The staging of gesture, in a processus of transformation and metamorphosis, the patient weaving of memories, through "chinks in line": Unica Zurn has probably succeeded in her project of BEING. All the while waiting for her "magical encounter" - with the white-hair man, with Death?
" When i was a child i dreamt/ about the marriage with a white-hair man paralysed./ tied to a wheel chair forever.../ Behind us, eternal./ blossomed the Jasmine/ And this is the meaning of my legend/ of life together.../ Since my chilhood wedding, in a white dress-/ I feel that I gradually become white.../ To swim into the White, to perceive finally/ the White Image?"
from an essay by Barbara Safarova "The magical encounter between writing and image"
One of my favourite artists draws one of my favourite writers...
Hans Bellmer ~ Gaston Bachelard 1957
In 1957 Bellmer executed portraits not only of Gaston Bachelard but also of other
leading artists and writers of the day, including Arp, Wilfredo Lam, Henri Michaux, Victor Brauner, Albert Camus and Jehan Mayoux. The art historian Peter Webb has written of these works that together they ‘form a marvellous pantheon of the creative people of his time’ and it seems likely that Bellmer himself saw these portraits, generally pencil or charcoal drawings, as a coherent body of works.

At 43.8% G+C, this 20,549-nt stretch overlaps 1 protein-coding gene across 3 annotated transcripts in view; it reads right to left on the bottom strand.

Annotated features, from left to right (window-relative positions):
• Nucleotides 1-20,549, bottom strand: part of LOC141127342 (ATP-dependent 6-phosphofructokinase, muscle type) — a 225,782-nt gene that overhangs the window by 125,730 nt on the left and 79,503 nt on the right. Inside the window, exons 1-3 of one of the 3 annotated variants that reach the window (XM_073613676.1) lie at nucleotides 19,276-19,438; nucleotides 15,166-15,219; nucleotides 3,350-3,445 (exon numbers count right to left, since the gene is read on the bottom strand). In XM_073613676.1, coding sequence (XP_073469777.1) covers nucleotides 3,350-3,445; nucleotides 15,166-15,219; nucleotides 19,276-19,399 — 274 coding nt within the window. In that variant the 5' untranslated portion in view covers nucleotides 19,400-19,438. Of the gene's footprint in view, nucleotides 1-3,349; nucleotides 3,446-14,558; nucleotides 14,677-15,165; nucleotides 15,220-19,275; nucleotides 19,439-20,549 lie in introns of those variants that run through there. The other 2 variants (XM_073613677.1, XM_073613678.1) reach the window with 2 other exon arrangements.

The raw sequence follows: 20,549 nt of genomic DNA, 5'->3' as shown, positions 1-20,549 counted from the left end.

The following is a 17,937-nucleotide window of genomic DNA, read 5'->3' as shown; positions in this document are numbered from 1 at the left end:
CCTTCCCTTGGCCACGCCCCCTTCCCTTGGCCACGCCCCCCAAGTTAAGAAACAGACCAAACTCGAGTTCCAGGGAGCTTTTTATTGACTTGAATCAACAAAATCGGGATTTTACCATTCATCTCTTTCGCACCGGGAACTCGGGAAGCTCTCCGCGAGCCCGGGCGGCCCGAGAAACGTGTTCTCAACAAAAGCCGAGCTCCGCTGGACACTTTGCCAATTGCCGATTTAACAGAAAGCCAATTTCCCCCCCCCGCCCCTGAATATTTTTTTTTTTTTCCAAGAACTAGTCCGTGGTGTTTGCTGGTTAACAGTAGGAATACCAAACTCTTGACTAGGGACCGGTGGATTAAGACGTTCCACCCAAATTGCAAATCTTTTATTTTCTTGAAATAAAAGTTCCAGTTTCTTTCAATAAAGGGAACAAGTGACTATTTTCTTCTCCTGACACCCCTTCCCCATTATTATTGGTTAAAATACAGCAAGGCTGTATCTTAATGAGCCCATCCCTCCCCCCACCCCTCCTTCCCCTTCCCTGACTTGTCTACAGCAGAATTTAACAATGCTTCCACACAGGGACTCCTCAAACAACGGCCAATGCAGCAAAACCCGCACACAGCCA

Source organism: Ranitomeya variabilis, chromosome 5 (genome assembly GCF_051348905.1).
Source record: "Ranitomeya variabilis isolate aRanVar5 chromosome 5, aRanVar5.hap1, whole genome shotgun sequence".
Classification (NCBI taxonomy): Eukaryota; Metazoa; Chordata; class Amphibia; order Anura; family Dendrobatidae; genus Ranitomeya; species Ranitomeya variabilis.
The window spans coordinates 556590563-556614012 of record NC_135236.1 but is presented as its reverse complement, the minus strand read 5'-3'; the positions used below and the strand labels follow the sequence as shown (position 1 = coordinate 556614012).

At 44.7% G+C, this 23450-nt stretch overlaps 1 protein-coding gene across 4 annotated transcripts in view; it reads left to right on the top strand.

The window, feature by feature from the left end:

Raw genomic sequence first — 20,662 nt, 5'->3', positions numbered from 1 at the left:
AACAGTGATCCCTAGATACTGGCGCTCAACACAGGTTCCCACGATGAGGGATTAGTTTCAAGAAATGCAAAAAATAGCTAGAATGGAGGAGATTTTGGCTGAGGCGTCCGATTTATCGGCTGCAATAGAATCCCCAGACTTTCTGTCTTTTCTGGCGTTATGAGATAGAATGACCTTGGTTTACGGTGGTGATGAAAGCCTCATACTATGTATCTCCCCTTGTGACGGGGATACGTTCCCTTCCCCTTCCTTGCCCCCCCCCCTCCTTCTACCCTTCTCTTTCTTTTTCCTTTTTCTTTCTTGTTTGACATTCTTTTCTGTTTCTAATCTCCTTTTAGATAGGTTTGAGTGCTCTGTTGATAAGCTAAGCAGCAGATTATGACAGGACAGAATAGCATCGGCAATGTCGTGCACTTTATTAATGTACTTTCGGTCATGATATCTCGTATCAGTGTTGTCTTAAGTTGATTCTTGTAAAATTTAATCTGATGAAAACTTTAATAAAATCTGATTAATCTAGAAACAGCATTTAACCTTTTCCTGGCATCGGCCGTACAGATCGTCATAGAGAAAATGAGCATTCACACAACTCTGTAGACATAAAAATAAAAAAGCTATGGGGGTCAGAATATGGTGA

Reverie is not a mind vacuum. It is rather the gift of an hour which knows the plenitude of the soul.
~"the pure imagination designates its projected forms as the essence of its proper fulfillment. It delights naturally in imagining, thus in changing forms. Metamorphosis thus becomes the specific function of imagination. The imagination cannot comprehend a form except by transforming it, by dynamizing its becoming, by seizing on it like a sectioning of the flux of formal causality, precisely as a physicist cannot understand a phenomenon except by grasping it in a sectioning of the flux of efficient causality."~